The logging option allows you to make a log of any packets that have been captured. There is also a separate log for decoding of packets. The idea behind logging is that it helps you to see exactly what has been captured. If there is ever a security breach, your logs provide you with the forensic evidence that you need to determine exactly how the breach occurred.

In all of the above figures, you might have noticed the Statistics bar in the lower left corner of the screen. If you click the Statistics bar, you will see an entirely new set of icons related to the statistical analysis of network traffic. Unfortunately, this feature is disabled in the free trial version, but I can still show you what statistical analysis is all about.

The first icon under the Statistics section is Protocols. If you click this icon, you will see a graph showing you which protocols are running on your network. By looking at this graph, you can easily see which protocols make up the bulk of your network traffic. The graph shown in Figure G is made up of random data, but is representative of what you would see in the commercial version of the software.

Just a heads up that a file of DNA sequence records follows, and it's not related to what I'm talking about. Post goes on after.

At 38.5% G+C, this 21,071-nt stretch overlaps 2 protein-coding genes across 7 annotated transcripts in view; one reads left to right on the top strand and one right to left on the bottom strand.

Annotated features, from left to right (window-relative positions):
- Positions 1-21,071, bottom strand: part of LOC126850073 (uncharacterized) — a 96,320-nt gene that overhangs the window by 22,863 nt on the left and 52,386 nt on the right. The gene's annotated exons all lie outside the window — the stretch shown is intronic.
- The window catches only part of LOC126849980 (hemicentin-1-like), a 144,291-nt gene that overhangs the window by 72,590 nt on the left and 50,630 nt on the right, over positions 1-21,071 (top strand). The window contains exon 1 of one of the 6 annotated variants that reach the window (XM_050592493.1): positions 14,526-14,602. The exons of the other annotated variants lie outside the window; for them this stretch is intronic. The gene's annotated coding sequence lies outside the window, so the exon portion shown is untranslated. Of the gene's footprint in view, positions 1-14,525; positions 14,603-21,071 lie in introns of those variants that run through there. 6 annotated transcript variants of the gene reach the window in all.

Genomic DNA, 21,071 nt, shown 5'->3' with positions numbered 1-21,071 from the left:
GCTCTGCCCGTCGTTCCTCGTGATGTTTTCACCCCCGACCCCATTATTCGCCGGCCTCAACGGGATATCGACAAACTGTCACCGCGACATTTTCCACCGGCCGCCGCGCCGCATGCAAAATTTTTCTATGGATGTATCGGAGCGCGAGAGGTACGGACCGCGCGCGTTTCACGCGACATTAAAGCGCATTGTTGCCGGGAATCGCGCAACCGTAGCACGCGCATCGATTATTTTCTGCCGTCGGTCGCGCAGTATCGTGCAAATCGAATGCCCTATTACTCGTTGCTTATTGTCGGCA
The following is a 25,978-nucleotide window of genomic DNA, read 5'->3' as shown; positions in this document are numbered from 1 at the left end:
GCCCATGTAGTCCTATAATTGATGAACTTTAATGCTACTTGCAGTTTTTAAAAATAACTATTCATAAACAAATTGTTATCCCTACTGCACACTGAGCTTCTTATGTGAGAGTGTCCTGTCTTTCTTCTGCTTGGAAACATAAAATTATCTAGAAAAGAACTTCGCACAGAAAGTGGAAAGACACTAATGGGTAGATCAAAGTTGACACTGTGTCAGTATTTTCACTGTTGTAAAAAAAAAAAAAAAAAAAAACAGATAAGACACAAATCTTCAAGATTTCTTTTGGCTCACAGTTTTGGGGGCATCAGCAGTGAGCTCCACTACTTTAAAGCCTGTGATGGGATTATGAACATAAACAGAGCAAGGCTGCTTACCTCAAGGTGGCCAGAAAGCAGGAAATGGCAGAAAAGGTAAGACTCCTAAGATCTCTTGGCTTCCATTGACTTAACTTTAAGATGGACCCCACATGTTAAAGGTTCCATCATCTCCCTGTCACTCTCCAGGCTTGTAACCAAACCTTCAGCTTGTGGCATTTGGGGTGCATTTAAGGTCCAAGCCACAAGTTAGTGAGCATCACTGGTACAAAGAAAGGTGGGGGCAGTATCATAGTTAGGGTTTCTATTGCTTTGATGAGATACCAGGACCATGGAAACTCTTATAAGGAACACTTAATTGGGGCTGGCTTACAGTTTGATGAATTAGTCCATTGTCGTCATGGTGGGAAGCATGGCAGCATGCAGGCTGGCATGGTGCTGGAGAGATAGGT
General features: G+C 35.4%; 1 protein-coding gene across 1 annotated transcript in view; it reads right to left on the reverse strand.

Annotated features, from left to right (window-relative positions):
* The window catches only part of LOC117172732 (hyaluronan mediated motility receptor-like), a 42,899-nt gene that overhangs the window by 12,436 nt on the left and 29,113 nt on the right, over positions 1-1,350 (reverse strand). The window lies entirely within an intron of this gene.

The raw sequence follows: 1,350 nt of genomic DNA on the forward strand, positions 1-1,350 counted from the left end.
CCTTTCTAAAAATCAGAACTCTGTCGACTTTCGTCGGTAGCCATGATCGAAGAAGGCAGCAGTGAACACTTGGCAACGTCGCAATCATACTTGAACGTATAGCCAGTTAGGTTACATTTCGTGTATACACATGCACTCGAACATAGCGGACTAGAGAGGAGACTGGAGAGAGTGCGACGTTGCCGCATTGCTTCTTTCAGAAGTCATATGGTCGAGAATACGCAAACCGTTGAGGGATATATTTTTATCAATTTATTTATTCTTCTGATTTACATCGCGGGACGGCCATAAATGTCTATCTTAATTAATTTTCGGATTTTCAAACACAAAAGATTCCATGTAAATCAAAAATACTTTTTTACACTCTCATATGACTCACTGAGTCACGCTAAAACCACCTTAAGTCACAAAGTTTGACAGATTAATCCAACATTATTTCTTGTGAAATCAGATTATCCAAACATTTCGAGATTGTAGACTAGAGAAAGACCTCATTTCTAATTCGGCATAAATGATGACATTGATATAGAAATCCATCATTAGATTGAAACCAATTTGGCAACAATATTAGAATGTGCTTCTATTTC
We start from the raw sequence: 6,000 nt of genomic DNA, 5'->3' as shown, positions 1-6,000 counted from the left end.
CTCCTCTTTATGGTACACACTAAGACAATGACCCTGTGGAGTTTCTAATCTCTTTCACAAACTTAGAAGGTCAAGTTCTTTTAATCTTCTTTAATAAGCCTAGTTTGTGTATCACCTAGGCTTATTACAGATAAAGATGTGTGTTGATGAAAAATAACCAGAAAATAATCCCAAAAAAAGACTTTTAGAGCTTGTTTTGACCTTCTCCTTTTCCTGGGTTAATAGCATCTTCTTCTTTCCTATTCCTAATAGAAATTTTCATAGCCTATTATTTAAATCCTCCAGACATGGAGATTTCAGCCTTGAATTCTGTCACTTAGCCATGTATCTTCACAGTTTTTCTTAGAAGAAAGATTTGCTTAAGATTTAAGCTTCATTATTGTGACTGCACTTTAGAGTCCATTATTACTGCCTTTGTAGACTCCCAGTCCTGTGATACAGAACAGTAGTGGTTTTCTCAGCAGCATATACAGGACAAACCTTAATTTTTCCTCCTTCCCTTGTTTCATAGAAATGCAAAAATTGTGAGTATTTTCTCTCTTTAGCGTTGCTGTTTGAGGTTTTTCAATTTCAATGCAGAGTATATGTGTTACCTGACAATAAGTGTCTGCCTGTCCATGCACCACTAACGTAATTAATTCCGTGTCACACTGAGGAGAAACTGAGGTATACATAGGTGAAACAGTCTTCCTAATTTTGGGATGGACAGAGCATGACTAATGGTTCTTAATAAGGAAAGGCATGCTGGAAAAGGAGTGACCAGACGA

Figure G
The Protocols graph shows you which protocols are running on your network and how much of the overall bandwidth each protocol is consuming.

The next graph that the software contains is the Top Ten Local Hosts graph, accessible through the Top Hosts icon. This graph displays which 10 machines on your local network consume the most bandwidth, and how much bandwidth these hosts consume. This is a great way to find malfunctioning network cards. If a NIC is constantly resending packets, you'll notice an excessive number of packets for that machine. Excessive amounts of traffic from a workstation might also point to suspicious behavior by the end user.

The Size Distribution icon displays a graph breaking down packets by size. This graph uses six different colors to show six different packet sizes ranging from 0 bytes to over 1 KB. By looking at this graph, you can see what the average packet size is on your network.

The last graph found in the Statistics section is the bandwidth graph. This graph actually does function in the trial version. As you can see in Figure H, this graph shows in real time the amount of bandwidth being used on your network.

Figure H
The Bandwidth graph shows the network's current bandwidth utilization.

The eEyes have it
As you can see, Iris is a handy tool for network administrators, forensic analysts, and hackers alike. In my opinion, Iris is an invaluable tool that no serious administrator should be without.

Editor's Picks

Free Newsletters, In your Inbox